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Amon Amarth - With Oden on our Side Review

by Mark Hensch

With the exception of possibly Bolt Thrower, few death metal bands hold the consistency and dedication to craft wielded by Norway's Amon Amarth. Just like Bolt Thrower, the band perfected a formula starting in 1993 with their Thor Arise demo and since that time have deviated very, VERY little from their original formula. In fact, purchasing each successive Amon Amarth album is basically just extending the very first taste of fun; as a fan of the band, you'd get a new episode of epic, chugging, and vaguely melodic death metal about Nordic/Viking culture each and every new release. All that has changed with this year's jarring With Oden on our Side.

Oden isn't jarring in the fact that it is bad. Rather, Amon Amarth has sunk so far into the groove of "musically staying the course" that any deviation at all seems pretty shocking at this point. To be honest, the band has always been so good at their Viking death metal that had they stuck to their original guns, I doubt I (or the vast majority of Amon Amarth's berserkers for that matter) what have cared one stinking iota. That doesn't mean that Oden's new stylistic choices aren't welcome; I'd argue this is the strongest Amon Amarth album since their formation. On the other side of the coin, by now the band have turned themselves into a quasi-institution of unwavering intent, and so I'd say the title is pretty fitting. Let's just say after so little evolution on albums past Amon Amarth will definitely need some kind of deity to help them through the chaos of it all.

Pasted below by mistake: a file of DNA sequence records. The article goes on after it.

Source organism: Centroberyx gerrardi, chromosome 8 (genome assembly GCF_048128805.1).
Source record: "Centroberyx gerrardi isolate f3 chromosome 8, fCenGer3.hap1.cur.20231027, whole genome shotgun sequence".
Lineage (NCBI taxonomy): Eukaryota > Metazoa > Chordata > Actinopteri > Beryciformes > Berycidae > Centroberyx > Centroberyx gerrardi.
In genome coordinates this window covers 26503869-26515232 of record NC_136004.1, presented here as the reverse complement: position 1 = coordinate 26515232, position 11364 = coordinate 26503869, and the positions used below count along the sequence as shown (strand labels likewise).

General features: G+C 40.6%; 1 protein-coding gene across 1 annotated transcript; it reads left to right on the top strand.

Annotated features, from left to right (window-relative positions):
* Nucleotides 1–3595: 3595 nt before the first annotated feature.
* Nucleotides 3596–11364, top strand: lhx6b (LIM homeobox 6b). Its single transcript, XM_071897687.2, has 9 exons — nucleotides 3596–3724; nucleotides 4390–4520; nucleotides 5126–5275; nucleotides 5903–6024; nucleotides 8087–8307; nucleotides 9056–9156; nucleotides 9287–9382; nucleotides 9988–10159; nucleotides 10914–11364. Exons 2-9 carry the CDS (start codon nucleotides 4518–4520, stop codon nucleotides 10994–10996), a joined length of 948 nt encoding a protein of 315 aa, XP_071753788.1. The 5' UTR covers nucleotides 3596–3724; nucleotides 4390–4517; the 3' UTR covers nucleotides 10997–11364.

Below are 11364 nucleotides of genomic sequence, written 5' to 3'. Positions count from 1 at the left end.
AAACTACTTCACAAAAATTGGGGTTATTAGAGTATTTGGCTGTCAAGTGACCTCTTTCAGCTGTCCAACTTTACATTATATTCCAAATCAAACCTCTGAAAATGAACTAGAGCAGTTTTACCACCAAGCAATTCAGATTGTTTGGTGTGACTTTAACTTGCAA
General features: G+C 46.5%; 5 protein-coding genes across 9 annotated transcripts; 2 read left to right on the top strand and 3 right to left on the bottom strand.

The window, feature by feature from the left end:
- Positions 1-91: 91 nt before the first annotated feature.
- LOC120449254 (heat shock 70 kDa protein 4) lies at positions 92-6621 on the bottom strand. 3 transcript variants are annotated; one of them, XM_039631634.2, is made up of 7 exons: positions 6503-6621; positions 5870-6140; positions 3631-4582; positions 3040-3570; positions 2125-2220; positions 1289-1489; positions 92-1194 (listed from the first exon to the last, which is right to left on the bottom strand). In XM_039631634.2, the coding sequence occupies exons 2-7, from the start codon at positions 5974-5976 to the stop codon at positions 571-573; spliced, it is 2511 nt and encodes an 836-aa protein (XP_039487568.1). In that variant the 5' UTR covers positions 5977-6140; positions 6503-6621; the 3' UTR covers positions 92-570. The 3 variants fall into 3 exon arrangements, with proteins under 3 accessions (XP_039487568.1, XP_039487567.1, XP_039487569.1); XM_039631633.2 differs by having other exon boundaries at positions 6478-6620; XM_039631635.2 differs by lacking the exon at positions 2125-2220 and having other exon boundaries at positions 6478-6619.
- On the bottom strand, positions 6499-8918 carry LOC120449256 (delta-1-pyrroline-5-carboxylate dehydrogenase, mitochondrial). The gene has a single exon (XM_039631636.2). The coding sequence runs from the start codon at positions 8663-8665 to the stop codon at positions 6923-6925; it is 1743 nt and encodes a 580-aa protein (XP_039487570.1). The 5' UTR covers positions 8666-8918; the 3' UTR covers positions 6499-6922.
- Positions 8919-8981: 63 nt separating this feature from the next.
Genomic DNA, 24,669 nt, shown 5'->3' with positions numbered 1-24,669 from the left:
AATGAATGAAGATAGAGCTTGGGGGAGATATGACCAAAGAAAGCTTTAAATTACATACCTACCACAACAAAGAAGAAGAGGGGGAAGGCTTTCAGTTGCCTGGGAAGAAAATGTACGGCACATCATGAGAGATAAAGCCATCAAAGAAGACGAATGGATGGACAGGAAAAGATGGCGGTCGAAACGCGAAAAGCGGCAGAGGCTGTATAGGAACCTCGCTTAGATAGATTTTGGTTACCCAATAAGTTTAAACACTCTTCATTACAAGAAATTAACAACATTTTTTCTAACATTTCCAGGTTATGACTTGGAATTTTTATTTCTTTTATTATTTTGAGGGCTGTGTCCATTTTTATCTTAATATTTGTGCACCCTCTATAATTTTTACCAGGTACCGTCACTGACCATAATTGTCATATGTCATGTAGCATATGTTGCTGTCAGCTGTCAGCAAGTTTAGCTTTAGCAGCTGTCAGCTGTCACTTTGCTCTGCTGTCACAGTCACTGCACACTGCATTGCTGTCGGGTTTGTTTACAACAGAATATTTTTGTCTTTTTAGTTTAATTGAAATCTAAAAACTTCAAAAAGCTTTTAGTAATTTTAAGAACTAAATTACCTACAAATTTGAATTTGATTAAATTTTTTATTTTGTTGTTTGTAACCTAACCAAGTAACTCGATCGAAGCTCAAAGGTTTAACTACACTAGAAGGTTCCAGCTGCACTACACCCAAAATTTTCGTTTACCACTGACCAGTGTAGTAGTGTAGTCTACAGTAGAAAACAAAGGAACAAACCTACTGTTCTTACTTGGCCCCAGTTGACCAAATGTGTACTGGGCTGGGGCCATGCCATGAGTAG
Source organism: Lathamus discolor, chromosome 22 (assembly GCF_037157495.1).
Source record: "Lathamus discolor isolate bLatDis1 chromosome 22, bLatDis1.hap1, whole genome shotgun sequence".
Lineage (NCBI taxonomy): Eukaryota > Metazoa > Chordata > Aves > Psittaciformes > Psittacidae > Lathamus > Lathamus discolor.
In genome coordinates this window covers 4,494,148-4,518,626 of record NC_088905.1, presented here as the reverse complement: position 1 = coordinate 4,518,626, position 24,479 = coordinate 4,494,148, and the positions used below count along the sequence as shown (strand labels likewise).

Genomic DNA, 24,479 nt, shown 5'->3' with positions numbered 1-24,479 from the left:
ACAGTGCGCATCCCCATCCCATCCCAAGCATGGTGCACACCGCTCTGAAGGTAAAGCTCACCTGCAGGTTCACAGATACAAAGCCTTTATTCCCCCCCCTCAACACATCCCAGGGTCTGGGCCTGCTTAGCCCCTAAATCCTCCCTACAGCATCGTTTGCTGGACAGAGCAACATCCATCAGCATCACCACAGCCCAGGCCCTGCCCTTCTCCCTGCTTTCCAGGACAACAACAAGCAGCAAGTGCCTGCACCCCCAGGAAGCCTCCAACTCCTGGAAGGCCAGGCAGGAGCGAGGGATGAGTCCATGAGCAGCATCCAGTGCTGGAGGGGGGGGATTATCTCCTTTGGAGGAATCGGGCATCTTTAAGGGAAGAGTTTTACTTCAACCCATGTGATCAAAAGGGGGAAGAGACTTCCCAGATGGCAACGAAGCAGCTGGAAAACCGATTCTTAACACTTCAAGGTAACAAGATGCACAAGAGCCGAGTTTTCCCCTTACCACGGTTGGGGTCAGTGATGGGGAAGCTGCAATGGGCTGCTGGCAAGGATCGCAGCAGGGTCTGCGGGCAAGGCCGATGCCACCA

And this is where With Oden on our Side excels. The band has upped the depth to the riffs, making them sound even heavier than on albums past. Best of all (at least in my opinion) is the vast amount of guitar fretwork on here; for the first time in I don't know how long (perhaps ever, I'm really stretching my memory without result right now folks) Amon Amarth has guitar solos. It might sound like no biggie (this is a metal band after all) but with Amon Amarth the amount of melodic, icy solos really adds a lot to the already London fog-thick atmosphere.